We turn now to some of the detail of your statement. In case the Council is in any doubt about the issues which are important to your community as you consider options for Wanaka Airport, we have developed a detailed list of questions and concerns which arise purely from what you have included in – and omitted from – your statement. These are matters which have been raised by our members. The list is in addition to the main points raised above. This list is not exhaustive – it’s a start – but it shows what your constituents are asking, and what true community consultation and transparent decision making would require. The list is found in Appendix 1 to this letter.
In your statement, you reference the “clear stress, anxiety, dissent and downright vitriol that this issue is creating in both Queenstown and Wānaka”. That is an inaccurate and patronising description of the concerns raised by your community. We have a different view: impassioned pleas from your constituents for our elected representatives to do what is right, and indeed what was required of you by law, and to consult the community is a world away from “vitriol”: this is a healthy example of our local democracy in action, holding the Council (and QAC) to account.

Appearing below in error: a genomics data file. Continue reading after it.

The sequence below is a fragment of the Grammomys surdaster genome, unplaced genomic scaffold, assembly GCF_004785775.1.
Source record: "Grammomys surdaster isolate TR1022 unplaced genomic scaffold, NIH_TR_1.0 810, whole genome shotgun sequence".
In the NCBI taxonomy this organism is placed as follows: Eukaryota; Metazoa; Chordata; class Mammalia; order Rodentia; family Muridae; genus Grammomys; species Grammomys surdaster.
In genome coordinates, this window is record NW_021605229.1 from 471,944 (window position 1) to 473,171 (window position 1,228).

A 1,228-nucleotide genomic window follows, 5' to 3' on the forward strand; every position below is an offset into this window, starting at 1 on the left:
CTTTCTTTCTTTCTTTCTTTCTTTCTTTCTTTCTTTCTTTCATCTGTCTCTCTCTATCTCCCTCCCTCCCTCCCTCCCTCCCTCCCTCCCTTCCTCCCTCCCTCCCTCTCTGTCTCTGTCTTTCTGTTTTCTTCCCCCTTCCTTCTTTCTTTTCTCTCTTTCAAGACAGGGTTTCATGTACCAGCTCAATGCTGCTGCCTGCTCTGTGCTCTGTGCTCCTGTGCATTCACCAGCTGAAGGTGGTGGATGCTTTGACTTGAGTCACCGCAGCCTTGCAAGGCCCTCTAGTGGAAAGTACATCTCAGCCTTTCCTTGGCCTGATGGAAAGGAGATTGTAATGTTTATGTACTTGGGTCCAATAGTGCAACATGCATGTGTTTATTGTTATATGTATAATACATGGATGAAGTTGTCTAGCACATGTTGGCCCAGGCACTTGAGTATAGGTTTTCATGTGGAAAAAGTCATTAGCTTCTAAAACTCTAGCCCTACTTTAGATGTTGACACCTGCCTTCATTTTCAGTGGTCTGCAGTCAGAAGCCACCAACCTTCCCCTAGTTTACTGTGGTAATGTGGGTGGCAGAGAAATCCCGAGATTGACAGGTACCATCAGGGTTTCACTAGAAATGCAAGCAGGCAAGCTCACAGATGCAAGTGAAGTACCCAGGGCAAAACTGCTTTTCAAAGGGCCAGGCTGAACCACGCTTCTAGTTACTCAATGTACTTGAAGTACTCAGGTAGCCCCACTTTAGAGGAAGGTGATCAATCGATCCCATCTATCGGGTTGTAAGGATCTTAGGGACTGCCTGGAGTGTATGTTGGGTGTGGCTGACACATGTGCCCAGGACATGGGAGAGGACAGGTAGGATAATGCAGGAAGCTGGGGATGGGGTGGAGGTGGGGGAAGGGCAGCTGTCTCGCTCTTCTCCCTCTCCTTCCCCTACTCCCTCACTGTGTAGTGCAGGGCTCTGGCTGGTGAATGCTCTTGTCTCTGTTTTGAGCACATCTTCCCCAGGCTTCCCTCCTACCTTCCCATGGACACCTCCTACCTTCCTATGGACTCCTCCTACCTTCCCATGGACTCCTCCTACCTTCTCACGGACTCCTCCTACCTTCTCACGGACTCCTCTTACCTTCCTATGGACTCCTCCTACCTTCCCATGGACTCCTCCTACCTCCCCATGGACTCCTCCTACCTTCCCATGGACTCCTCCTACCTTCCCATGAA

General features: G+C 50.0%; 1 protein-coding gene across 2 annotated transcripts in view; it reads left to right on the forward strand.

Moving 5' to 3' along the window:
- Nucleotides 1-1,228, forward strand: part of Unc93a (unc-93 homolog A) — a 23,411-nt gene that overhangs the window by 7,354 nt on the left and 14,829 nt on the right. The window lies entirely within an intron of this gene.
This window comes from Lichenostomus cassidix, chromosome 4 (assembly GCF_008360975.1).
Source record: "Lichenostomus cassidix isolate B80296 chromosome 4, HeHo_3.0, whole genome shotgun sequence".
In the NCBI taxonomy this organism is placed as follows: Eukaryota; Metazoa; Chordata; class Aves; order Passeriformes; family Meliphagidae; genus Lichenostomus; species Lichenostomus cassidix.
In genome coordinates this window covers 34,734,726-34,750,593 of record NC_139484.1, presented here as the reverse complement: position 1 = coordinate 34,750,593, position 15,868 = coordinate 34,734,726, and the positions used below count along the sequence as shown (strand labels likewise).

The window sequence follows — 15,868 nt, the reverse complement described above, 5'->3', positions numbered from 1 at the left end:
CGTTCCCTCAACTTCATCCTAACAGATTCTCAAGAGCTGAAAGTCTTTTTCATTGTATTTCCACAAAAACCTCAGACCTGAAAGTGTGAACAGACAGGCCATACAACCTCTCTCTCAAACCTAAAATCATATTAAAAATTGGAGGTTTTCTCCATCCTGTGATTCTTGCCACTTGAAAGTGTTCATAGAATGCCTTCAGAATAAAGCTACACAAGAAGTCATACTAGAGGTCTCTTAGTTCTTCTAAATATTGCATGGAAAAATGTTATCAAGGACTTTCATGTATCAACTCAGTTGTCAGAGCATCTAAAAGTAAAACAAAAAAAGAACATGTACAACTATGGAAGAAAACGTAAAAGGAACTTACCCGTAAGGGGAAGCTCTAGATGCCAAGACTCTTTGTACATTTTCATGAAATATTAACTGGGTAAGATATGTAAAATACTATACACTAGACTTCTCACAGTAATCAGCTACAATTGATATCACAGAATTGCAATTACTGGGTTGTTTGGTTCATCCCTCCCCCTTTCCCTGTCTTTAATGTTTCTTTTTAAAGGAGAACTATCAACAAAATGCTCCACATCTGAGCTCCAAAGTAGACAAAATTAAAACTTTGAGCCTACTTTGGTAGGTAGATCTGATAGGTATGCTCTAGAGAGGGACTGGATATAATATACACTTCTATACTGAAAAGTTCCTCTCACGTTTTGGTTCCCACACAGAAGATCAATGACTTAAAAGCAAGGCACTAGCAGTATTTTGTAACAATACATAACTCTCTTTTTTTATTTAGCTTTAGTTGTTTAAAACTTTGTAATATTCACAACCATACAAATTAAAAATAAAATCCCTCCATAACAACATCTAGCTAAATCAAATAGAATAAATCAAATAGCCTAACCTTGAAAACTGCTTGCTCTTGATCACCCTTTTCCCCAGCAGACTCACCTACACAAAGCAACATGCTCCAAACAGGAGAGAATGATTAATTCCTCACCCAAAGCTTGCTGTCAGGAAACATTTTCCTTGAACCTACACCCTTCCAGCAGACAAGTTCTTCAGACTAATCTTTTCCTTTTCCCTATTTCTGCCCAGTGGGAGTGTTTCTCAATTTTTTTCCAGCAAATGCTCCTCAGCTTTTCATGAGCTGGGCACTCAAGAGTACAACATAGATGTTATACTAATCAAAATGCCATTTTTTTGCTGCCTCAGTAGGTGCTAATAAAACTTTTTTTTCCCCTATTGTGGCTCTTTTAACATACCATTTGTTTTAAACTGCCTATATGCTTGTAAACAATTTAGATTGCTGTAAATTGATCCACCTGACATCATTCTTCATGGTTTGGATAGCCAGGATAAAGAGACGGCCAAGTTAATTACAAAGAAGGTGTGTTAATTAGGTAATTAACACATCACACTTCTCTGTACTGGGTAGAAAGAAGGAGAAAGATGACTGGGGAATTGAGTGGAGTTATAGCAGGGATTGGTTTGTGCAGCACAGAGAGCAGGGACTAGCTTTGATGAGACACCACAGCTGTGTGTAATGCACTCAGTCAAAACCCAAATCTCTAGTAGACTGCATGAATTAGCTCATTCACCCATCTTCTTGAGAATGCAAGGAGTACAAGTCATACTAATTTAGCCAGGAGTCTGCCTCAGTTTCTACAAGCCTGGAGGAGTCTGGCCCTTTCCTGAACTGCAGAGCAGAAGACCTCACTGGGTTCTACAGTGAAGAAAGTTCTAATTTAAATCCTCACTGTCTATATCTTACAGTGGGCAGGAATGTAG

We are speaking on behalf of a very large part of our community and the people who will vote in the upcoming election. These are the people whose community you are threatening to change, quite significantly, through the decisions you are making during your tenure in office. Your decisions and actions, and their enabling of QAC’s commercial expansion plans, will almost certainly have negative impacts for many decades to come on the Wanaka, Upper Clutha and Queenstown communities, regardless of any possible additional financial returns from the additional tourism they enable.
We have already clearly set out the only process that will be acceptable to us and the community which we represent, to determine the future of Wanaka Airport. If we cannot reach agreement on those proposals then we will have to consider filing judicial review proceedings to seek the court’s assistance to ensure that full consultation, open minded fresh decision-making and full reconsideration is given to the future of Wanaka Airport.
We look forward to getting down to specifics to resolve an acceptable way forward.
Chair, Wanaka Stakeholders Group Inc.
QLDC: CEO and Wanaka Community Board members
Appendix 1: Additional questions and concerns, in no particular order
Note: this is not an exhaustive list.
Questions we seek answers to:
- Growth. What growth can we expect even without Wanaka Airport being developed, and are we equipped to even deal with that growth first?